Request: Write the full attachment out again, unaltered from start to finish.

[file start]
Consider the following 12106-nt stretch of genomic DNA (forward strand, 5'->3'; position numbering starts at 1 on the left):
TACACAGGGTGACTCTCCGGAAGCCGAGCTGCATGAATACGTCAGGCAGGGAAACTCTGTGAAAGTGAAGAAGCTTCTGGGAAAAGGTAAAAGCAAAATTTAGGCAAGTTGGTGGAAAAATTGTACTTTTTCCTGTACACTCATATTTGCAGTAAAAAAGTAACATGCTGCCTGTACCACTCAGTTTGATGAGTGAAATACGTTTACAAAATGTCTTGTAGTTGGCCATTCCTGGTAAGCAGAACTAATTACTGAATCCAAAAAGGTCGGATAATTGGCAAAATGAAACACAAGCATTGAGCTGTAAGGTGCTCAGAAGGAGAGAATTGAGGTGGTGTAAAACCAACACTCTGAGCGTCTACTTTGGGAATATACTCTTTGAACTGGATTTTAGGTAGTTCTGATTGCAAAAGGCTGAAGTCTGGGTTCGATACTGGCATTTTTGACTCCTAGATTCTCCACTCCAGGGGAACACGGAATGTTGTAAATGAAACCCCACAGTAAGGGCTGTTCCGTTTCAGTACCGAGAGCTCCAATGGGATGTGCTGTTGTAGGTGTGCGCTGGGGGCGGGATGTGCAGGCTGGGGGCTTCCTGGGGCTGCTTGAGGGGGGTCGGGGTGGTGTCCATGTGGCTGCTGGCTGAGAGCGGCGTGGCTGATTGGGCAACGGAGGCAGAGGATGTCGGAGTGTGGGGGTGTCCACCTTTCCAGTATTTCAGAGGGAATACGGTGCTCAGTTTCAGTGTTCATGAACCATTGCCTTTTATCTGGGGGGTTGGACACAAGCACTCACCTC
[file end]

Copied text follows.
Consider the following 12106-nt stretch of genomic DNA (forward strand, 5'->3'; position numbering starts at 1 on the left):
TACACAGGGTGACTCTCCGGAAGCCGAGCTGCATGAATACGTCAGGCAGGGAAACTCTGTGAAAGTGAAGAAGCTTCTGGGAAAAGGTAAAAGCAAAATTTAGGCAAGTTGGTGGAAAAATTGTACTTTTTCCTGTACACTCATATTTGCAGTAAAAAAGTAACATGCTGCCTGTACCACTCAGTTTGATGAGTGAAATACGTTTACAAAATGTCTTGTAGTTGGCCATTCCTGGTAAGCAGAACTAATTACTGAATCCAAAAAGGTCGGATAATTGGCAAAATGAAACACAAGCATTGAGCTGTAAGGTGCTCAGAAGGAGAGAATTGAGGTGGTGTAAAACCAACACTCTGAGCGTCTACTTTGGGAATATACTCTTTGAACTGGATTTTAGGTAGTTCTGATTGCAAAAGGCTGAAGTCTGGGTTCGATACTGGCATTTTTGACTCCTAGATTCTCCACTCCAGGGGAACACGGAATGTTGTAAATGAAACCCCACAGTAAGGGCTGTTCCGTTTCAGTACCGAGAGCTCCAATGGGATGTGCTGTTGTAGGTGTGCGCTGGGGGCGGGATGTGCAGGCTGGGGGCTTCCTGGGGCTGCTTGAGGGGGGTCGGGGTGGTGTCCATGTGGCTGCTGGCTGAGAGCGGCGTGGCTGATTGGGCAACGGAGGCAGAGGATGTCGGAGTGTGGGGGTGTCCACCTTTCCAGTATTTCAGAGGGAATACGGTGCTCAGTTTCAGTGTTCATGAACCATTGCCTTTTATCTGGGGGGTTGGACACAAGCACTCACCTC